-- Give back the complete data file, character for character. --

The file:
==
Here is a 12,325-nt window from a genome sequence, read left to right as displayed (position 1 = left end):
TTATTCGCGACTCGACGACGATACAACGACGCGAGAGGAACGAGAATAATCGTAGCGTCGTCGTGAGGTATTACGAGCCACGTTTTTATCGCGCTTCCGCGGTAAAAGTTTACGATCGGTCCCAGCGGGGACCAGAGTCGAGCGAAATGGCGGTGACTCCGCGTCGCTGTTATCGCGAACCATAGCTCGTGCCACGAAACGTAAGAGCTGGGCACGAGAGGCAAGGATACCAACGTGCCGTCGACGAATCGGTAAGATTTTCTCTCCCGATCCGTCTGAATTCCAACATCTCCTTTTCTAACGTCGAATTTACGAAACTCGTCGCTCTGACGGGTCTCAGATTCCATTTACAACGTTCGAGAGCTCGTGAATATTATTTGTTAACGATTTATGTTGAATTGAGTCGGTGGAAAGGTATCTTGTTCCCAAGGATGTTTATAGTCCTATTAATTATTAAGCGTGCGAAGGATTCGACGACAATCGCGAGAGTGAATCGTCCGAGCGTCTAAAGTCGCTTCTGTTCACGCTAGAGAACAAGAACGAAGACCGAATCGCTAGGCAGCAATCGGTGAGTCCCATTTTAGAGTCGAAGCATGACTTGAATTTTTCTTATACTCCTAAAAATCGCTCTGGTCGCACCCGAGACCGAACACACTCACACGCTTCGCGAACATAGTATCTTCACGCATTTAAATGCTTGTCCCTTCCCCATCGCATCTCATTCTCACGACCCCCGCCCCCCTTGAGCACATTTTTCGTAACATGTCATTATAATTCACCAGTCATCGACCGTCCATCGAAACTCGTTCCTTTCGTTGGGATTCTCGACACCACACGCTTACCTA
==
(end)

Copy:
Here is a 12,325-nt window from a genome sequence, read left to right as displayed (position 1 = left end):
TTATTCGCGACTCGACGACGATACAACGACGCGAGAGGAACGAGAATAATCGTAGCGTCGTCGTGAGGTATTACGAGCCACGTTTTTATCGCGCTTCCGCGGTAAAAGTTTACGATCGGTCCCAGCGGGGACCAGAGTCGAGCGAAATGGCGGTGACTCCGCGTCGCTGTTATCGCGAACCATAGCTCGTGCCACGAAACGTAAGAGCTGGGCACGAGAGGCAAGGATACCAACGTGCCGTCGACGAATCGGTAAGATTTTCTCTCCCGATCCGTCTGAATTCCAACATCTCCTTTTCTAACGTCGAATTTACGAAACTCGTCGCTCTGACGGGTCTCAGATTCCATTTACAACGTTCGAGAGCTCGTGAATATTATTTGTTAACGATTTATGTTGAATTGAGTCGGTGGAAAGGTATCTTGTTCCCAAGGATGTTTATAGTCCTATTAATTATTAAGCGTGCGAAGGATTCGACGACAATCGCGAGAGTGAATCGTCCGAGCGTCTAAAGTCGCTTCTGTTCACGCTAGAGAACAAGAACGAAGACCGAATCGCTAGGCAGCAATCGGTGAGTCCCATTTTAGAGTCGAAGCATGACTTGAATTTTTCTTATACTCCTAAAAATCGCTCTGGTCGCACCCGAGACCGAACACACTCACACGCTTCGCGAACATAGTATCTTCACGCATTTAAATGCTTGTCCCTTCCCCATCGCATCTCATTCTCACGACCCCCGCCCCCCTTGAGCACATTTTTCGTAACATGTCATTATAATTCACCAGTCATCGACCGTCCATCGAAACTCGTTCCTTTCGTTGGGATTCTCGACACCACACGCTTACCTA